It seems they show up all of a sudden, black and yellow garden spiders weaving webs in all sorts of inconvenient places.

It seems they show up all of a sudden, black and yellow garden spiders weaving webs in all sorts of inconvenient places.
I like spiders. One isn't charmed by E.B. White's "Charlotte's Web" without having at least a literary affinity to these amazing creatures.
Did you know spider web silk is, weight for weight, stronger than steel?
Now that I have honeybees, I tend to patrol webs to release bees. I'm not always in time so a number of my bees have become stored food for baby spiders-to-be.
If you study any spider web, you will see they are not necessarily picky. Almost anything is fair game to get tangled in their web.
Spiders are the insect patrol and clean-up crew in gardens. According to the Missouri Department of Conservation, spiders eat more insects than birds and bats combined.
Because of this, spiders are a boon on agricultural lands, destroying huge numbers of crop-damaging insects. Since each spider in a field may consume a least one insect per day, their cumulative effect on insect populations is significant.
Spiders, along with ticks, mites, harvestmen and scorpions, belong to the class Arachnida. Unlike insects, which have six legs, spiders have eight. They have no antennae, and they have two-piece bodies.
A spider has silk-spinning structures called spinnerets at the back end of its abdomen, and it usually has eight eyes of various sizes and shapes.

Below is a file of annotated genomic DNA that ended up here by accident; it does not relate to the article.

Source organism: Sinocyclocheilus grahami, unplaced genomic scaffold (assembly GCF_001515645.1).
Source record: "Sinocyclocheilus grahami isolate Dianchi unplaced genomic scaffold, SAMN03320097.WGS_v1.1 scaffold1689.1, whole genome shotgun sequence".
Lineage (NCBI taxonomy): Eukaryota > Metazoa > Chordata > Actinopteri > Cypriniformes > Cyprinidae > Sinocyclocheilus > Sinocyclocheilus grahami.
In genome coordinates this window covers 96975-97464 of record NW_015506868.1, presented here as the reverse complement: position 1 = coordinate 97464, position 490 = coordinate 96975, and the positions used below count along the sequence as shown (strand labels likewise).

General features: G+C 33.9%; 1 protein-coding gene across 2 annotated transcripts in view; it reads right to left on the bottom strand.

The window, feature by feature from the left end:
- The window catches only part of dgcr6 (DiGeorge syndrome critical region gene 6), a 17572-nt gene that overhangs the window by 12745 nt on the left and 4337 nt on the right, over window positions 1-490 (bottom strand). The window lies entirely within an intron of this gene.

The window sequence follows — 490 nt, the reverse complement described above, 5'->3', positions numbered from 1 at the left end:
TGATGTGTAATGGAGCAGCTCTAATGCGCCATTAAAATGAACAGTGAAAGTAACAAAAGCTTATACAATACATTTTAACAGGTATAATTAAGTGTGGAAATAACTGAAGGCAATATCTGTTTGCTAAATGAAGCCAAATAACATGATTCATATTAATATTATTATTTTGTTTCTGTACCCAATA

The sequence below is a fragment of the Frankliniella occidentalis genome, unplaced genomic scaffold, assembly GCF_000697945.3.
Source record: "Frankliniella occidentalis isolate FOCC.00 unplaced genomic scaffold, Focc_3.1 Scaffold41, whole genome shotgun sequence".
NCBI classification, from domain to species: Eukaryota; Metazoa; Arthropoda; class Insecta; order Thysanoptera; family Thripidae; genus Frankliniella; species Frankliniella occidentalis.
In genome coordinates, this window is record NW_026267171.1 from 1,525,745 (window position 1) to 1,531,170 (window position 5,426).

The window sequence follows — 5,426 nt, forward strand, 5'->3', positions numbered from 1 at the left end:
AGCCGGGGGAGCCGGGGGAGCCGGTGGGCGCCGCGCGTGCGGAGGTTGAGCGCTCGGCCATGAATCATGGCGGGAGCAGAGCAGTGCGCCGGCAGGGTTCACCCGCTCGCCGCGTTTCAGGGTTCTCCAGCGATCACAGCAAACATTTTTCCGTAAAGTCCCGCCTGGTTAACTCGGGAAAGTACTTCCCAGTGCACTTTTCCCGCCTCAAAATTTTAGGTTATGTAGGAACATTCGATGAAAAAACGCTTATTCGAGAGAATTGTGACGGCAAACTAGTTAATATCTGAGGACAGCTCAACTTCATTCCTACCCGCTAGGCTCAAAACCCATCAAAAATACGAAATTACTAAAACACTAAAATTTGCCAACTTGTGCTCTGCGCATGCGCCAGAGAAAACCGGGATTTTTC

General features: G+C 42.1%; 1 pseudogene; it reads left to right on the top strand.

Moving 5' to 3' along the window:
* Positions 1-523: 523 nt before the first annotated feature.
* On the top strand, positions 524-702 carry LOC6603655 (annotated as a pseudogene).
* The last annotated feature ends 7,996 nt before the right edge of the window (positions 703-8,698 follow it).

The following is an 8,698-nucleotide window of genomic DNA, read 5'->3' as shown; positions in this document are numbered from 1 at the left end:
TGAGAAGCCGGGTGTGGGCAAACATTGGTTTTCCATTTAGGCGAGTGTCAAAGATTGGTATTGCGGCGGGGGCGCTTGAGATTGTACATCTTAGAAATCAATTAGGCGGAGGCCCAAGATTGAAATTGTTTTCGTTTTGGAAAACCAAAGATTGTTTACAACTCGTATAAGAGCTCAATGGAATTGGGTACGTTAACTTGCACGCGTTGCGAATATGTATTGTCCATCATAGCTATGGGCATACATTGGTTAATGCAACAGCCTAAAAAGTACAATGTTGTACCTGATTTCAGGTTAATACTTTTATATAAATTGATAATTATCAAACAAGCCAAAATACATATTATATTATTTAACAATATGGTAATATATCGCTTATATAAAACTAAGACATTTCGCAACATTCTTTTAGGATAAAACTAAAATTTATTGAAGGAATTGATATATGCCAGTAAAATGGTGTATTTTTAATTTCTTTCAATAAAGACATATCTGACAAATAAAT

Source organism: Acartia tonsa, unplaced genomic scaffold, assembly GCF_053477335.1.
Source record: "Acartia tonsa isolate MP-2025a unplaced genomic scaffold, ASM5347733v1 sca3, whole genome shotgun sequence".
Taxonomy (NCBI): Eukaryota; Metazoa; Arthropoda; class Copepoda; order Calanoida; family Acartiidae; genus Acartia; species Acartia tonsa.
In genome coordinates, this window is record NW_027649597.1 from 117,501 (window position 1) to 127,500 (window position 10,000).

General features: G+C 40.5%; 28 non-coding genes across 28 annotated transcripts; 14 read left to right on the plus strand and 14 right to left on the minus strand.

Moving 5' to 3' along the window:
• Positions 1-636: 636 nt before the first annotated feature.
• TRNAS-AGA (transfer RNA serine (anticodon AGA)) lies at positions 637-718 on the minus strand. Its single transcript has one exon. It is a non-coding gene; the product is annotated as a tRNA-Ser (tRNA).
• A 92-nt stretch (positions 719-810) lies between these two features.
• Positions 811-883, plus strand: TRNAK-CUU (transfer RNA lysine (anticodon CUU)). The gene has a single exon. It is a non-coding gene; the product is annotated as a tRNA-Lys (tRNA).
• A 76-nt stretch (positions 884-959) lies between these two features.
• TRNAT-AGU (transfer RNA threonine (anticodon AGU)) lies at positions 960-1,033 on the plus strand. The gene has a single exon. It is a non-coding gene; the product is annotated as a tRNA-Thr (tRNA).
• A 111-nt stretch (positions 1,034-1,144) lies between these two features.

On one of my visits to work in Washington, D.C., I stopped by the Smithsonian to see the Orkin bug corner at the Natural History Museum. The exhibits included a very detailed ant farm — more like an ant mansion, behind glass — several exhibits of termites and the kind of damage they can do to wood, a cockroach home and, by far the kids' favorite, the tarantulas. Think furry garden spiders only 10 to 15 times larger and quick-moving, which is part of their gruesome appeal.
The day I was visiting, the docent was an older lady who reminded me of my grandmother. She also wore a white lace collar over her dress and those old-fashioned, flower button earrings against her bluish gray hair.
All of a sudden I heard her say in her quiet voice "and then the tarantula uses its fangs to s-u-c-k the brains out, just like a milk shake."
"EEEEEWWWW" in unison came loudly from kids surrounding her. I'm sure they could be heard all the way down to the first floor by the mastodon elephant replica.
Scientists predict that as our climate gets warmer, snakes will grow as long as buses and horses may shrink to the size of cats.
I prefer to be surprised at what may happen to the size of spiders.
Charlotte Ekker Wiggins is a certified gardener sharing gardening tips in a changing climate at Copyright 2013 used with permission by Rolla Daily News and Waynesville Daily Guide. All rights reserved. This material may not be published, broadcast, rewritten or redistributed. Contact Charlotte at chargardens@